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Anyone with experience in media relations and marketing will be very familiar with this situation: no matter how good an idea is, no matter how crisp a story is - sometimes nobody gets it. In over 20 years, we have already developed countless storytelling strategies for companies and brands. In this blog post, however, we don't just want to talk about creating good stories, but about content distribution. Where should we tell a story so that it is heard?

Content distribution in itself is nothing new. As a well-known marketing term, it actually just means that you pass on content to your target group - via a specific channel. However, distribution has gained enormous strategic importance in recent years. Because with the growing number of digital channels is opening up new opportunities for many companies to tell their stories on different platforms simultaneously and thus increase their reach. Unfortunately, not all companies are able to seize this opportunity - often due to their planning or internal structure. We want to help you make your stories heard even more in the future!

The most common mistake in content distribution: communication!

Unfortunately, many marketing and PR departments still fail to inform their team colleagues about planned projects and involve them in the planning where possible. It is often forgotten that a whole range of people or departments are affected by communication activities. This not only leads to missed opportunities, but also feeds frustration within the company: The person responsible for the newsletter has to desperately search for ideas for the next mailing every month and run after everything, even though there is super content from a current campaign? That doesn't have to be the case! So get away from departmental thinking as quickly as possible - i.e. corporate communications, marketing, social media, employer branding, etc. - and instead create regular newsroom meetings with all employees involved in communication in order to be able to implement joint storytelling on all channels.


If many people and departments are involved, a central contact person is essential for every campaign. This person must know all the deadlines, provide the necessary material and also ensure that controlling works. Depending on the size of the company, it may also be worthwhile having a digital asset management system where all parties can store and share their content. Or simply a Dropbox or Google Drive. Important: Set clear guidelines for labeling folders and files as well as special shares.

Mistake number 2: Lack of knowledge about platforms and channels 

When we ask customers which channels they usually use, the answer is often: I don't know, someone else is responsible for that. We therefore recommend that you create an overview of all internal and external communication channels. This will quickly show you how many platforms a company actually has and who is responsible for them. The POE model (also known as PESO), which is mainly used in media planning, can be very helpful for a list. A distinction is made between "Paid Media Channels" (paid channels), "Owned Media Channels" (own channels) and "Earned Media Channels" (earned channels). There are now also "shared media channels" - which actually only refer to social media platforms. In larger companies in particular, it often goes unnoticed who is actually doing what and with what frequency. But if you keep an overview, you can see and exploit opportunities for synergies at the next creative meeting.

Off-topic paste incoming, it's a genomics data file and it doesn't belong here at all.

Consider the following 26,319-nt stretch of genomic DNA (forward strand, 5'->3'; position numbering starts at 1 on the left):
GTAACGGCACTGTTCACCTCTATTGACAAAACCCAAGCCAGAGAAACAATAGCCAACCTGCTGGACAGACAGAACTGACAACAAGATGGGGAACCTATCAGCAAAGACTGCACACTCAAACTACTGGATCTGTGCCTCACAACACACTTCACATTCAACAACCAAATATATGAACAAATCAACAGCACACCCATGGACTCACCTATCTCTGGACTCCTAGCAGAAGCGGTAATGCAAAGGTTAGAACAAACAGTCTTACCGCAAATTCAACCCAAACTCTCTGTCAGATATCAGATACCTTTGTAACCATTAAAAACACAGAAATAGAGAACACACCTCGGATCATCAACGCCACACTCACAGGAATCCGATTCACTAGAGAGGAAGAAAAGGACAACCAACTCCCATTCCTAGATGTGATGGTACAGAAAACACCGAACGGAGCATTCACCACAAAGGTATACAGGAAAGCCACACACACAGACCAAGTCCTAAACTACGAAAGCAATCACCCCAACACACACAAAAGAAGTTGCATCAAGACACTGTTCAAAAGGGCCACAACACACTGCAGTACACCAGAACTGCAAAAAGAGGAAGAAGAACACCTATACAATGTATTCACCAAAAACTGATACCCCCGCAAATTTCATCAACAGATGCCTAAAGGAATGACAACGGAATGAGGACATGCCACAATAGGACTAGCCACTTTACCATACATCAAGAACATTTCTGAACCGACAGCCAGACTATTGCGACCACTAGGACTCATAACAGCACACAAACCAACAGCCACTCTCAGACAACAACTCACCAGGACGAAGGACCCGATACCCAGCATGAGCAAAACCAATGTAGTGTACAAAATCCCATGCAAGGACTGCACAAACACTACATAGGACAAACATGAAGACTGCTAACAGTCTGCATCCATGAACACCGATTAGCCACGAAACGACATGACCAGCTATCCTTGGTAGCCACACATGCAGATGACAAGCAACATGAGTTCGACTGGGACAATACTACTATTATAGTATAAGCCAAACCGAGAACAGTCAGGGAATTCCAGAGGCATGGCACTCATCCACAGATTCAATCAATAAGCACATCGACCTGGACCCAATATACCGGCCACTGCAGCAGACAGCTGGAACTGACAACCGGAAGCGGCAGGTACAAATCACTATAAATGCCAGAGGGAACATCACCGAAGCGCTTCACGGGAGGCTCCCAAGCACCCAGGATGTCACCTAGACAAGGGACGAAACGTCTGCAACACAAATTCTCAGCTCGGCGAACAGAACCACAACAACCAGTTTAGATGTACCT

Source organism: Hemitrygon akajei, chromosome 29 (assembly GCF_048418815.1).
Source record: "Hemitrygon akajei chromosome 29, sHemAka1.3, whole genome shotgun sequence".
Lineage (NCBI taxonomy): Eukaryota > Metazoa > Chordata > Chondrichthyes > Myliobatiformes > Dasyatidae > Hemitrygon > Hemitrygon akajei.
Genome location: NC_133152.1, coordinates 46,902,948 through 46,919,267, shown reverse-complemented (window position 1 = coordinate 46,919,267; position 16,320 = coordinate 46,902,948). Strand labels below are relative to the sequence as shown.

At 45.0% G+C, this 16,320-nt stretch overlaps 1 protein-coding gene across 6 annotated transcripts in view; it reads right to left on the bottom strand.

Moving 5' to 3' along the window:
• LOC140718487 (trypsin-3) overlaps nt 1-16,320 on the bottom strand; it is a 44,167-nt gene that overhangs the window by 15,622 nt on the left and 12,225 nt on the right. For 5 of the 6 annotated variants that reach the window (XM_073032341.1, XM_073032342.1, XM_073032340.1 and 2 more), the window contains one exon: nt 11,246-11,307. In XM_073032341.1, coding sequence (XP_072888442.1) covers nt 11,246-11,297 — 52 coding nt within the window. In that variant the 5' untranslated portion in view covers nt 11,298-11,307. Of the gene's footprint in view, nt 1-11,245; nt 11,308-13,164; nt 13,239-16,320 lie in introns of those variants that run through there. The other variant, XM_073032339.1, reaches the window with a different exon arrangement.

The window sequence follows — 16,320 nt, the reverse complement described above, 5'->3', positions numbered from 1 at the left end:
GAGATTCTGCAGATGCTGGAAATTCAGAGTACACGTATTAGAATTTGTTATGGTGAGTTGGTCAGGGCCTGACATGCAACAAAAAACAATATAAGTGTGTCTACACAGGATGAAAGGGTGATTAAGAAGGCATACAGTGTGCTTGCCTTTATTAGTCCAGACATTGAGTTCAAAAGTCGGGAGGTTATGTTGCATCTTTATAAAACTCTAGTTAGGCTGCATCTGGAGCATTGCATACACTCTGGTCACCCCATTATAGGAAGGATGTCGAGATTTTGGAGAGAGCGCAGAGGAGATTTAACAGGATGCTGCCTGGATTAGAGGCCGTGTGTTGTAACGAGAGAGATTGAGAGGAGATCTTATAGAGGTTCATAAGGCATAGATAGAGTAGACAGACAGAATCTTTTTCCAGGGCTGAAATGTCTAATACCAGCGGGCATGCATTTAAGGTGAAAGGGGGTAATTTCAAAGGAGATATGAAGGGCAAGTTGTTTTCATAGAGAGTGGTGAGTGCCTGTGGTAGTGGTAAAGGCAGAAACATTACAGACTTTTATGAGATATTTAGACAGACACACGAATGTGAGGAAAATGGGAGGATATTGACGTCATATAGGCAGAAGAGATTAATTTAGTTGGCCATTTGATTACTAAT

The POE model (also known as PESO) helps to recognize how many platforms a company actually has and where synergies can be used.

Tip for internal content distribution:

When it comes to owned channels, please don't just think of websites, newsletters and the like! There are also exciting internal company channels. Many companies forget that they should also inform their staff about major campaigns. They are the best brand ambassadors and multipliers. So don't forget the intranet and internal mailings!

Mistake number 3: Wanting to serve too many or too few channels

There is suitable content for every distribution channel. Of course, it always comes down to prioritization. Do I have to prioritize for every PR story an infographic for every PR story that I can then share on Pinterest? No! But it's worth thinking about this in the strategic phase and weighing up what is and isn't effective. If you leave out PR right from the start or think that the current topic is not exciting enough for a blog, you may miss a great opportunity to build up a lot more reach - or in the case of PR - trust or credibility with the media. That's why you should plan each campaign individually and try out new things. What definitely helps is to define a target group. Who do I want to reach with the story? Where are these people on the move? How should I adapt the story or content for this channel? Depending on the age or media usage of the target group, certain platforms may then be superfluous.

Would you like more details and know-how on content distribution? Then listen to our StoryRadar podcast episode with Larissa Eichin to! It's also available on Spotify, Google or Apple podcast available.